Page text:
Yesterday, in our discussion of the 2023 QB draft class, UACardinalsFan reminded us of Brett Kollmann’s excellent video of “Why Only 30% of 1st Round QBs Succeed.”
After reflecting on why a number of his pre-draft evaluations turned out to be inaccurate, Brett came to a realization that he had to move away from the three traditional pillars he had been applying to QB evaluations:
- Polished Mechanics
- Pocket Passing Prowess
- Air Raid QBs Don’t Work in NFL
With the way in which NFL offensive coordinators have adopted and embraced the RPOs (run/pass options) that college programs have popularized, Brett came up with three new pillars that he is now applying to college QB prospects:
- Tools over Mechanics
- Coach-ability over Polish
- Destination Matters
Brett makes the salient point that while he made the mistake of rating Sam Darnold and Josh Rosen higher than Josh Allen and Patrick Mahomes, the fact that Allen and Mahomes were drafted by teams with winning records and were paired with offensive coaches (Brian Daboll and Andy Reid) who already had a background in coordinating spread RPO-style offenses gave them a distinct advantage coming into the NFL over Darnold and Rosen who were drafted by less talented teams with less adaptable coaches.
Thus, today I thought I would piggy-back on UACardinalsFan’s reference to Brett Kollmann’s video to see how, by my own assessments, Kyler Murray stacks up.
Brett’s Traditional Pillars —-
- Polished Mechanics —- Kyler’s are impressive. Grade; A
- Pocket Passing Prowess —- while Kyler’s height limits some of what he can accomplish from the pocket, he has the arm strength and accuracy to produce at a high level, given adequate pass protection. Grade: B
- Air Raid QBs Don’t Work in NFL —- Kyler is one of there main reasons why that stigma has changed. Grade: A
Brett’s Modified Pillars —-
- Tools over Mechanics —- Kyler’s tool kit as a dual-threat passer/runner is about as nifty as it gets. Grade: A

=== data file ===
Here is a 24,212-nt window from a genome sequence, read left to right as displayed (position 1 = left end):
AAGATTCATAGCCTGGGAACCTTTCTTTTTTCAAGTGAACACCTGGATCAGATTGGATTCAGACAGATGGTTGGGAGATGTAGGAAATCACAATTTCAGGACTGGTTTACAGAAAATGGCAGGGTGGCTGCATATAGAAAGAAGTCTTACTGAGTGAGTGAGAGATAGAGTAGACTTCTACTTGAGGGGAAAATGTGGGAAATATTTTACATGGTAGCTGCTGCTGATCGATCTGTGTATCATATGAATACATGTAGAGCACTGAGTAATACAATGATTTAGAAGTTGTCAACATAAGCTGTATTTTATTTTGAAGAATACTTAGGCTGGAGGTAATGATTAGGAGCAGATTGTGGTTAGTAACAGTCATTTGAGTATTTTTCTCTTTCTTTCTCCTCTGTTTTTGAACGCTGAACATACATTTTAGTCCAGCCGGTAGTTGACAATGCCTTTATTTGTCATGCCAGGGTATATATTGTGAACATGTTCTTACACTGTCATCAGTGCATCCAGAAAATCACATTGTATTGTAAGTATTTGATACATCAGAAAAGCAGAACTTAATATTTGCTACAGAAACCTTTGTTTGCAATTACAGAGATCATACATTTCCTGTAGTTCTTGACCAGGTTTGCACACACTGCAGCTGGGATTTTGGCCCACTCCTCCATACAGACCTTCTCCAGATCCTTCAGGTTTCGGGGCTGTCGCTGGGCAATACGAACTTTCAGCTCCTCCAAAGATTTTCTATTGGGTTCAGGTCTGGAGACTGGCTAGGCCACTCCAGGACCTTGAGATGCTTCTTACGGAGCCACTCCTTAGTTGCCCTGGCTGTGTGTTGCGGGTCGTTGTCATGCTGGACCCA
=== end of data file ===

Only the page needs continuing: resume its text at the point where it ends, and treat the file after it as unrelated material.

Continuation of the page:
- Coach-ability over Polish —- the fact that the Rams’, 49ers’ and Seahawks’ offenses feature more bootlegs, waggles, pocket shifts, direct snaps from center and sprint outs is mind-boggling, seeing as Kyler is best equipped by far to use his superior feet to create “chunk yard” plays. There is not a coach on the planet who wouldn’t want to take advantage of the kind of pressure that Kyler can create using his feet, rather than standing too often on a stationary spot in the shotgun. Kliff has yet to make Kyler budge. Plus, Kyler saying, “running is now a luxury for me” is a conspicuous misunderstanding of what defenses fear the most about playing against him. Grade: C
- Destination Matters —- being drafted by the worst team in the NFL was going to be a challenge for Kyler or any QB, for that matter. But, to land in basically the same offensive system that he was running since high school was a boon for Kyler, especially when paired with one of the most knowledgeable and creative spread offense coaches and QB gurus in Kliff Kingsbury. Grade: A
In my opinion, the key developmental step for Kyler and Kliff is to tap into how Kurt Warner meticulously prepared for opposing defenses, particularly down the late-season stretches and into the playoffs.
What Warner did requires astute and highly detailed film study.
Late in the season and into the playoffs every defense in the league, by virtue of injuries and fatigue, has its vulnerabilities.